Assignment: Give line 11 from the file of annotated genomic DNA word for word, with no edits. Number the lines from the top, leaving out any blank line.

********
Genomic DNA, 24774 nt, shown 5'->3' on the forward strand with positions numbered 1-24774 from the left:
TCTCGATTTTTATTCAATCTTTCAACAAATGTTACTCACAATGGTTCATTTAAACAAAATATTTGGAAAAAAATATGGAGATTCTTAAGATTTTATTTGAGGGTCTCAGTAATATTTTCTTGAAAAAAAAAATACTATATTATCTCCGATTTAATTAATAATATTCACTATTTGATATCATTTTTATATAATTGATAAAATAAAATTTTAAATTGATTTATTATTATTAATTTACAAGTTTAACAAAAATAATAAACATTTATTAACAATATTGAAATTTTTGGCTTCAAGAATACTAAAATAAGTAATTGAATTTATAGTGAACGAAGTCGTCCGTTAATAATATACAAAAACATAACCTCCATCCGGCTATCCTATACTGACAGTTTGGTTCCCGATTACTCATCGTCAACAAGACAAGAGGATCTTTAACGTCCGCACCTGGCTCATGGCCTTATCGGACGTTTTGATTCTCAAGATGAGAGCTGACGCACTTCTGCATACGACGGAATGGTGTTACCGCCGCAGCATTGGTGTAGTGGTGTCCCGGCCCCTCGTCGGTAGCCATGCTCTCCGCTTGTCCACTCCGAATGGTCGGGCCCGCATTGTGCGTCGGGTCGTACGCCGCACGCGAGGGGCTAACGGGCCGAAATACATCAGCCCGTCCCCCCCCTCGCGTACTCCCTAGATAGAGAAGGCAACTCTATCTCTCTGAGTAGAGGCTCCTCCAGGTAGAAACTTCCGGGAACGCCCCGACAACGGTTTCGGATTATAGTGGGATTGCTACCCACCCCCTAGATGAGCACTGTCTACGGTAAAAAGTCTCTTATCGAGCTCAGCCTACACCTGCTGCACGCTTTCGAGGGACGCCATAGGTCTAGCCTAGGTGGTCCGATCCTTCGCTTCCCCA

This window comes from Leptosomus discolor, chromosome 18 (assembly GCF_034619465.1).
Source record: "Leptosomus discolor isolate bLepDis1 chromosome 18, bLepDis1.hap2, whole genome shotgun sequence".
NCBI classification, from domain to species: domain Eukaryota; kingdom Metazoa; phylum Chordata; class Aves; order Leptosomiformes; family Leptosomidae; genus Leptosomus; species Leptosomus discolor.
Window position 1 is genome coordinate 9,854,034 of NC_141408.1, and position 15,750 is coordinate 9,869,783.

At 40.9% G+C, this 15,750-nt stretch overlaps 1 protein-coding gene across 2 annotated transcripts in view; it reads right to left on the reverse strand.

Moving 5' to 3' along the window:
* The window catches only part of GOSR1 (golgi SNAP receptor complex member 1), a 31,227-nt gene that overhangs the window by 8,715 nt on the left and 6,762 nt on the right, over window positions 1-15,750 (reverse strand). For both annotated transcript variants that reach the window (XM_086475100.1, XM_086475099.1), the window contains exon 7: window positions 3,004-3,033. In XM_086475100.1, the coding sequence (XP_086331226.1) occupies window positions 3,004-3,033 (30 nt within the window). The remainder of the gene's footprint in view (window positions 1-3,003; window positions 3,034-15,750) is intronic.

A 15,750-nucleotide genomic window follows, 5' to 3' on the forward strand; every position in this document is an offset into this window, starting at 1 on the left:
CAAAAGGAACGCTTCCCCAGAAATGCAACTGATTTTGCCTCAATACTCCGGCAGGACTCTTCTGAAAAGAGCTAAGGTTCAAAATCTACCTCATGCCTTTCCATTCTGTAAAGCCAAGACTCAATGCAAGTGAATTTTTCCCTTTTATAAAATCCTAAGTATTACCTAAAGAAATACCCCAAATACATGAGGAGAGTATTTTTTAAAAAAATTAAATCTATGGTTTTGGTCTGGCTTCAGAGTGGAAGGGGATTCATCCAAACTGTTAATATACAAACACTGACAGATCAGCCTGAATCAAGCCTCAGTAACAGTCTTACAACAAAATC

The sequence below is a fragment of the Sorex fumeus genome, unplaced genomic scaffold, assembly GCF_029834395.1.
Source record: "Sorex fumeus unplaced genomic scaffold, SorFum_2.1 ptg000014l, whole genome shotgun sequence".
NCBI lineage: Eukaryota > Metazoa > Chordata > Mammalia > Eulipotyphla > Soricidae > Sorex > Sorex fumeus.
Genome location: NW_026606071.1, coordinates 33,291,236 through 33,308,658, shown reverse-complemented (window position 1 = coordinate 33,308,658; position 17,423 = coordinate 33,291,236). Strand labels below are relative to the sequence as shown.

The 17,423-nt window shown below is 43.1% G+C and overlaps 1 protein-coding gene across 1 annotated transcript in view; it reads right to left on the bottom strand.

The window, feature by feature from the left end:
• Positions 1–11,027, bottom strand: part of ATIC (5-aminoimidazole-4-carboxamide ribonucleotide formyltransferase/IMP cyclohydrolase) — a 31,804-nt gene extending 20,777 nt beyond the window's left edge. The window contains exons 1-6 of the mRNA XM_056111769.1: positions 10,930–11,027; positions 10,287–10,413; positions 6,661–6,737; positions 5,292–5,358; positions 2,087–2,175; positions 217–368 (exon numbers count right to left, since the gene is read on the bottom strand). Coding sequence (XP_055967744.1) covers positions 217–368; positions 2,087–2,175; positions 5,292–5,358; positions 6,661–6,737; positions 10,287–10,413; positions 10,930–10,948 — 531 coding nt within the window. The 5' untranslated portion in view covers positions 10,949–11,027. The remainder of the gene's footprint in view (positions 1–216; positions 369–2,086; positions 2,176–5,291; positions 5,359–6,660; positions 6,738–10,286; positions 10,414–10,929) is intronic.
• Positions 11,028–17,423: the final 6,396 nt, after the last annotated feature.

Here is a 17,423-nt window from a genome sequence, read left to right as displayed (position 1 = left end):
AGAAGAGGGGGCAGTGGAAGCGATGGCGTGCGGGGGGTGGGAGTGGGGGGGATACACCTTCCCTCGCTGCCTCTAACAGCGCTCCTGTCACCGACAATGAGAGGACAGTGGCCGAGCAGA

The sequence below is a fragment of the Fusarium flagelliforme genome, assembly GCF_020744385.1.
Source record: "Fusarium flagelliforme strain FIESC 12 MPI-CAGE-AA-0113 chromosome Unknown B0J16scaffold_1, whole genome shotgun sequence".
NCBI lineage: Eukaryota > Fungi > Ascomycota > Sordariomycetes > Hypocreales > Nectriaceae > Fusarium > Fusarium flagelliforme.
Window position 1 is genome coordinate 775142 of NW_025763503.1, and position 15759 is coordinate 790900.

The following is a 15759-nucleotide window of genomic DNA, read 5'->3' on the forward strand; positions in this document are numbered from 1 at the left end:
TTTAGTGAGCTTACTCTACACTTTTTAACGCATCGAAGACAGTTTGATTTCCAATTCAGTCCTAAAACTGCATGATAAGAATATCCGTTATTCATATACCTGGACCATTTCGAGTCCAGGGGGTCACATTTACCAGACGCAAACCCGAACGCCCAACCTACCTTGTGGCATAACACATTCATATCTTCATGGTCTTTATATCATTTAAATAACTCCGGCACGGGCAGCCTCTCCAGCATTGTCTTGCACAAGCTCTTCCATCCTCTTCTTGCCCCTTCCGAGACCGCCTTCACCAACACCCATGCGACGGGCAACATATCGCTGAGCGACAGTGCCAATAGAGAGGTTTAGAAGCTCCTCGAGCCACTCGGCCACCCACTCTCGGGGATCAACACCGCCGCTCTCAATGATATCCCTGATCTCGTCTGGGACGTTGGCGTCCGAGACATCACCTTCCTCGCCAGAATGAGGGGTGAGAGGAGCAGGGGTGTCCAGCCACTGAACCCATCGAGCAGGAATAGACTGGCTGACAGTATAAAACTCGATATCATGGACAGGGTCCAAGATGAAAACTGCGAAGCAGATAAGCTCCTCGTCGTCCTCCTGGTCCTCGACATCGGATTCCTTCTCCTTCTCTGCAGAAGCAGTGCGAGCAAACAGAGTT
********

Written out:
CAAAAGGAACGCTTCCCCAGAAATGCAACTGATTTTGCCTCAATACTCCGGCAGGACTCTTCTGAAAAGAGCTAAGGTTCAAAATCTACCTCATGCCTTTCCATTCTGTAAAGCCAAGACTCAATGCAAGTGAATTTTTCCCTTTTATAAAATCCTAAGTATTACCTAAAGAAATACCCCAAATACATGAGGAGAGTATTTTTTAAAAAAATTAAATCTATGGTTTTGGTCTGGCTTCAGAGTGGAAGGGGATTCATCCAAACTGTTAATATACAAACACTGACAGATCAGCCTGAATCAAGCCTCAGTAACAGTCTTACAACAAAATC